- The White House on Monday unveiled an "EV Charging Action Plan" that sketches out how federal agencies will coordinate on the development of a national network of 500,000 electric vehicle chargers.
- The action plan establishes a Joint Office of Energy and Transportation, coordinated by the Department of Energy and the Department of Transportation, aiming to provide stakeholders with a coordinated approach and single point of contact for charging resources.
- The new joint office will be critical to facilitating a smooth and equitable rollout of taxpayer funded infrastructure, said EV advocates. "Too often, localities and other stakeholders can't easily access federal funding because of difficult grant application processes," Zero Emission Transportation Association spokesman Daniel Zotos said in an email.
Vice President Kamala Harris announced the action plan Monday, laying out how the federal government will help to administer $7.5 billion to develop a national charging network. The funding was included in the bipartisan infrastructure package, signed by President Joe Biden in November.
"We are making the largest ever investment in electric vehicle infrastructure and technology in our nation’s history" through the bipartisan infrastructure legislation, Harris said. The new charging plan and joint office "will ensure agencies are working together for the implementation of this law," she said.
On Tuesday, Secretary of Energy Jennifer Granholm and Secretary of Transportation Pete Buttigieg are expected to sign a memorandum of understanding to leverage agency resources, including DOE’s national laboratories. "This will provide states, communities, industry, labor, and consumer groups with a coordinated federal approach and a 'one-stop-shop' for resources on EV charging and related topics," the White House said in a statement.
The White House also plans to hold a series of stakeholder meetings regarding the planned charging network, with topics to include: partnerships with state and local government; domestic manufacturing; equity and environmental justice; civil rights; partnering with tribal communities; and maximizing environmental benefits.
DOT and DOE will launch a new Advisory Committee on Electric Vehicles separately from the new joint office, focused on gathering input. The agencies plan to appoint committee members by end of the first quarter of 2022. There is also forthcoming guidance and standards related to the charging network.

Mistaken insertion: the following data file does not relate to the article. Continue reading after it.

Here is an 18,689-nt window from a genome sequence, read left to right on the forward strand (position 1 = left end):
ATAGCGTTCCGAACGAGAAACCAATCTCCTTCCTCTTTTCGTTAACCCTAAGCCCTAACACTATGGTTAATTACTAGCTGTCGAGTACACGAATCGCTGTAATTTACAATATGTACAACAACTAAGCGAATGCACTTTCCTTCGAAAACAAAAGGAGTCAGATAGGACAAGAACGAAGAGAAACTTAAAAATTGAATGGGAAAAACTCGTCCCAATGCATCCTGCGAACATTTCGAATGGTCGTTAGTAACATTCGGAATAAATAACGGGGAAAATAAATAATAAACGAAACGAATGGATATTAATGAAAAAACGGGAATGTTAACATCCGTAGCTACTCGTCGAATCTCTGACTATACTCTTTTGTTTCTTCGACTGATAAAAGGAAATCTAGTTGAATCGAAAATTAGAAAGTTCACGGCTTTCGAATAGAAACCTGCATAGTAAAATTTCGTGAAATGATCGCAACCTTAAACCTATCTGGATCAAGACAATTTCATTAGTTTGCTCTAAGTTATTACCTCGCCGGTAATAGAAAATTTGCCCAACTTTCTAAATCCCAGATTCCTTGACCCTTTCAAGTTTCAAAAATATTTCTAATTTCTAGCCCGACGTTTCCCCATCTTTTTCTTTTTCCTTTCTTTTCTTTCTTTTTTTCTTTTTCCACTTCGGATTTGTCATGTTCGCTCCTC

By Feb. 11, the White House said DOT will publish guidance for states and cities that "will look at where we already have EV charging and where we need — or will need — more of it." The guidance will focus on the needs of disadvantaged and rural communities.
And by May 13, DOT will publish standards for EV chargers in the national network "to ensure they work, they’re safe, and they’re accessible to everyone."
DOT is also planning a new solicitation for Alternative Fuel Corridors, which can provide grants for charging infrastructure. The Federal Highway Administration "will establish a recurring process to regularly update these corridors," according to the White House.
Close coordination between local stakeholders and the federal government can help move infrastructure funds into communities where charging infrastructure is most needed, say advocates.
"Because the EV charging program is new to the DOT, it is vital that the department works closely with stakeholders to determine how to deploy EV charging infrastructure," Zotos said. DOT "must make sure that communities can easily access this funding and deploy these chargers in ways that will accelerate electrification [of] transportation as quickly as possible."
And the rollout must be equitable, EV advocates stressed.
"The communities that are least able to afford lawyers and lobbyists to secure this funding are the communities that could be most benefited by electrified transportation," Zotos said.
The White House's EV charging plan can help achieve two key outcomes for a national network, said Joel Levin, executive director of Plug in America.
The first is to create a "uniform consumer experience" across the coast-to-coast EV charging network that is at least comparable to the process of buying gasoline. "I don’t love gasoline, but I think that the retail gasoline network has done a good job in creating a uniform and convenient experience," said Levin.
And second, the network must set aside funds to support EV charging at home for low and moderate income consumers in multi-unit dwellings, "since they are the folks who will likely have the hardest time accessing charging."
Biden has set a goal for half of all new passenger vehicle sales in the United States to be electric vehicles by 2030. Observers say reaching that target is achievable, but will require placing charging infrastructure in locations where it can be most useful.
"It's clear the White House is recognizing the critical impact of EV charging in the energy landscape and its contribution to a more sustainable future," Luis D'Acosta, executive vice president of Schneider Electric's digital energy global business, said in an email. "Success, however, lies in how the plan is executed, and efficient deployment of these charging stations will lean on their convenience and location."